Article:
Boxes of cartridges from shipwreck


#1

The two photos below show what remains of full boxes of cartridges that were submerged in the ocean for over 100 years. Oddly, portions of some of the boxes remain, as can be seen in the lower photo. These were boxes of 50 cartridges each, of an unknown caliber - possibly 44, and could be rimfire or centerfire. I have not seen a photo that shows clearly whether or not the cartridges have an external primer. As can be seen in the top photo, they have a round nosed lead bullet. I suspect the grooves that show on some of the bullets are the result of the bullets having been forced slightly out of the cases as the result of swelling of the powder charge.

This photo below shows the UMC ‘warranted’ statement on the sides of two of the boxes with the Union Metallic Cartridge Co signature. What firearm they were ‘made expressly for use in’ is illegible, but I can make out ‘Model New Army Revolver’. I believe Colt and Remington both produced what they called a New Model Army Revolver; I’m not sure if any other maker referred to their early revolver as a New Army. The specific wording on these boxes could possibly be used to determine what cartridge they are. Anyone have any ideas?


#2

Guy: The label seems to suggest the revolver for which these were intended was made by Smith & Wesson (see right hand end of first line of print). They look like they might be .44 S & W American for the firm’s first auto ejecting .44 revolver. That cartridge used heeled bullets, which would be consistent with the visible grooves in the bullets. Jack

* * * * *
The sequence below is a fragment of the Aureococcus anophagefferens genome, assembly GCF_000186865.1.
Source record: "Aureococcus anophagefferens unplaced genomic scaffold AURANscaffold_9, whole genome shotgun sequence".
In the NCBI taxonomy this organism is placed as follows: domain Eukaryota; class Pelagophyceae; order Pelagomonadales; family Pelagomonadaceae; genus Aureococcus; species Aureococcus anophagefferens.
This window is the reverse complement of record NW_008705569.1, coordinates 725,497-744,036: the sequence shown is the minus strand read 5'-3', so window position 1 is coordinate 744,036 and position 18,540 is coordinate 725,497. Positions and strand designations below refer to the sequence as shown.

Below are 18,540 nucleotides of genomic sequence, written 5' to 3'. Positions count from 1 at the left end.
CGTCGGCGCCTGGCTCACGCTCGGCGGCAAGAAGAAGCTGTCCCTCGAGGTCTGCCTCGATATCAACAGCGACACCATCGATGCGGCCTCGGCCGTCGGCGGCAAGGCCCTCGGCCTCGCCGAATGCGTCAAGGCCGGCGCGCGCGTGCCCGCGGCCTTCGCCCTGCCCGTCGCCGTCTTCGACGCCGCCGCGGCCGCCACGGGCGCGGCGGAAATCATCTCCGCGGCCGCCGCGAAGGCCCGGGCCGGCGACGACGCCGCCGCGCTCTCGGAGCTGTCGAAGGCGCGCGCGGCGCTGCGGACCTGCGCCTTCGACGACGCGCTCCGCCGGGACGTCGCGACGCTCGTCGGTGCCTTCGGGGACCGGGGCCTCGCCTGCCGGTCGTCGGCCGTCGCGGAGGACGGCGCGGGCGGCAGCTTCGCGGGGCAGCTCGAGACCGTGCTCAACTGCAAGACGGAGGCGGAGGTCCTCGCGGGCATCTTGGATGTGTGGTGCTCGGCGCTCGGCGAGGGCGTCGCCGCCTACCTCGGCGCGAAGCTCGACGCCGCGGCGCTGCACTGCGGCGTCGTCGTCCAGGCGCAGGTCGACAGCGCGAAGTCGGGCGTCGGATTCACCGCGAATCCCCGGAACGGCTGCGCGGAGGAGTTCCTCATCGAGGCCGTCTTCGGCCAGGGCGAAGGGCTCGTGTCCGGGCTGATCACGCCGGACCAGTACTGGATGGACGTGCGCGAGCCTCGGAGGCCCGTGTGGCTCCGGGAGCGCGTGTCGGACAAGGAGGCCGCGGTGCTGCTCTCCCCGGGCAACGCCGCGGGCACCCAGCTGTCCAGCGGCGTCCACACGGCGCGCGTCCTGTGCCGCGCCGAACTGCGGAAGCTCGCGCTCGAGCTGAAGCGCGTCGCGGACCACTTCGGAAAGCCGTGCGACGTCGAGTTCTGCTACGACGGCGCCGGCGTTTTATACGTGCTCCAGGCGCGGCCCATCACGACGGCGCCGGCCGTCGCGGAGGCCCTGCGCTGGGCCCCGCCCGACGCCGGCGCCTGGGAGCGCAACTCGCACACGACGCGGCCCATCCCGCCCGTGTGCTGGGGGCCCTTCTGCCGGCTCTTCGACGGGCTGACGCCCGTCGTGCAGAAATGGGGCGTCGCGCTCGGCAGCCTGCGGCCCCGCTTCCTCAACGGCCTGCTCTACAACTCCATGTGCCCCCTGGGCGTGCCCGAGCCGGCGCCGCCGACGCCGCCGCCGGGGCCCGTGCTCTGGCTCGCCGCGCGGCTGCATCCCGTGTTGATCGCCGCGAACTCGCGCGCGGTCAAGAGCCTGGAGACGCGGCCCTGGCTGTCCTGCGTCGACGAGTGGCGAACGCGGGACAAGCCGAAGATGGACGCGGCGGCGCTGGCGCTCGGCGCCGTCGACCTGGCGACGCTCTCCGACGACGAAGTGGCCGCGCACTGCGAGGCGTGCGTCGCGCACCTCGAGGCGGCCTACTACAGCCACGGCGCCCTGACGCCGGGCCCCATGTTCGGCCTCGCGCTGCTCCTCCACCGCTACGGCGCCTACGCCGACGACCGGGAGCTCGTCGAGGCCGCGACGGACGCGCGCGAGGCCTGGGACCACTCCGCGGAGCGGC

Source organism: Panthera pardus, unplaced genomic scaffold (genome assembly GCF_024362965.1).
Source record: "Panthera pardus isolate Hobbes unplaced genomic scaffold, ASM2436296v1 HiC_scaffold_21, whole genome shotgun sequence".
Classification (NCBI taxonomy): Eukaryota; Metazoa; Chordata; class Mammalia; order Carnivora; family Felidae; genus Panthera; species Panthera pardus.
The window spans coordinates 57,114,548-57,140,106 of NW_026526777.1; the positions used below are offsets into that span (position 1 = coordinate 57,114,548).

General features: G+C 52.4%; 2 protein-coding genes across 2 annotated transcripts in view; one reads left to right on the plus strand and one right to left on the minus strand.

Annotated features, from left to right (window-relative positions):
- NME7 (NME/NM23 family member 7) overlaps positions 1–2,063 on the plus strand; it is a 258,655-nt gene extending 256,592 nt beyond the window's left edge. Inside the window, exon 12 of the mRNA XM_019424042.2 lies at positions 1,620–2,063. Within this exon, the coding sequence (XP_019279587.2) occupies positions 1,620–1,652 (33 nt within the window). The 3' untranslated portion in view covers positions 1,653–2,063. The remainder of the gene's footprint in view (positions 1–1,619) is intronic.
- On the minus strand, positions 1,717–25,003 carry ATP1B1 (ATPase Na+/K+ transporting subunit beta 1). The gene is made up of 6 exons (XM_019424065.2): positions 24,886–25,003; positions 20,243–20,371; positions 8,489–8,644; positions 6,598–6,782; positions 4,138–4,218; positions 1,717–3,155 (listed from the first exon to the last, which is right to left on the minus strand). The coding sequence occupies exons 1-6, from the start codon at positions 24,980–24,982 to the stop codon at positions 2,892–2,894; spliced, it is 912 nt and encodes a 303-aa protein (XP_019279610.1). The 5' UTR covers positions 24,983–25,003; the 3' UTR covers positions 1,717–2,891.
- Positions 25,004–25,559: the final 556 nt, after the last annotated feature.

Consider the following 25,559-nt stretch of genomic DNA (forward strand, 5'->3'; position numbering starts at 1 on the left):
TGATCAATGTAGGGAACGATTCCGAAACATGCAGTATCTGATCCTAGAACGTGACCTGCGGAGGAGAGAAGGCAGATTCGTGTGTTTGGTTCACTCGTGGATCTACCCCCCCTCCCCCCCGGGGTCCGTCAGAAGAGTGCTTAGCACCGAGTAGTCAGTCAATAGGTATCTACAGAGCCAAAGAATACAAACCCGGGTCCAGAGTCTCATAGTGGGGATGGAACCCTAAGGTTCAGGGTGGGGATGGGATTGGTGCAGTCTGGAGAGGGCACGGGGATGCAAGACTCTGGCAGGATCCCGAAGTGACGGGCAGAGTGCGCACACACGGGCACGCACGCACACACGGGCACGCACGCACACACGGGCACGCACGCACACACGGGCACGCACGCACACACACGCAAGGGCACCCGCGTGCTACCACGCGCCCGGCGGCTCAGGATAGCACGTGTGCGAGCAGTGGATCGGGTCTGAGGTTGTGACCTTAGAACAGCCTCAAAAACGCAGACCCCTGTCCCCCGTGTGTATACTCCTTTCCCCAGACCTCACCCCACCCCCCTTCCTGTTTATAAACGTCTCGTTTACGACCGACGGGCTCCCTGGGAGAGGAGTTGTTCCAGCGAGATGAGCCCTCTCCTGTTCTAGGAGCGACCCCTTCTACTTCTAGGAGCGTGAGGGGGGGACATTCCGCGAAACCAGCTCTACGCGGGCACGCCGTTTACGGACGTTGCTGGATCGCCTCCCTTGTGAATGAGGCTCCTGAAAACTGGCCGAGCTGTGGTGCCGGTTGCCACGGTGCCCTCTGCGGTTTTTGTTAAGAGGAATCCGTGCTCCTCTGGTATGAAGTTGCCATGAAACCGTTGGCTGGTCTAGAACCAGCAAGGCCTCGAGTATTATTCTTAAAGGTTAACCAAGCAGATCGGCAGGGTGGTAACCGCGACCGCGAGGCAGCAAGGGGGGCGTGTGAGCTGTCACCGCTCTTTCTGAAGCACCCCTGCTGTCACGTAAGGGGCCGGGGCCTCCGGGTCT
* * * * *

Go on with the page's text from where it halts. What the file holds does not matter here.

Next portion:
#3

Jack,
I had considered that, but was there a S&W ‘New Model Army Revolver’. The wording on the right side, rather than being Smith & Wesson, could be ‘for use in & Warranted for ??? Model New Army Revolver’.


#4

Guy: I take it then there’s no easy way to get any more information on these cartridges than the pics before us. I have one more thought: if these are .44 caliber they seem, to me, proportioned more like the .44 American than the .44 Colt. But, of course, they might be rimfire, like the .46 short for the Remington converted percussion revolvers. Thanks for the chance to look at them, whatever they are. Jack


#5

If you look at the top row of words on the top box there is a capital S visible after the word ‘for’, I think this does indicate Smith.
If you look at the start of the line that contains ‘Model New’ on the lower box the letters appear to be ‘ors’ not ‘or’. Might this indicate the word ‘Horse’?


#6

If these cartridges are centerfire they will have brass cases, while UMC’s rimfires employed copper cases. To me they look brassy, but judging the actual color of metal recovered from prolonged saltwater immersion via a photographic image is no sure thing. Jack


#7

Yesterday I received two additional pictures which solve the mystery - the cartridges are .44 S&W Russian. While I don’t believe S&W referred to any of their revolvers as a New Model Army, it appears that UMC did use that reference to the Russian Model revolver on its early boxes of .44 Russian ammunition.


#8

I should have mentioned that the headstamp on the corroded cartridge is U.M.C. .44 S & W.R

Here’s one in a little better condition to compare it to:


#9

Guy: Well, that’s a mystery solved. Being headstamped these cartridges then are post-1884ish, which makes the reference to “new model army revolver” even more of a red herring. Thanks again for the pics and information. Jack


#10

Given that we now know what the cartridges are, I believe the side label says:
‘These cartridges are made expressly for use in Smith & Wesson’s .44 calibre Russian Model New Army Revolver according to their specific directions. We unhesitatingly and strongly recommend them for use in this arm.’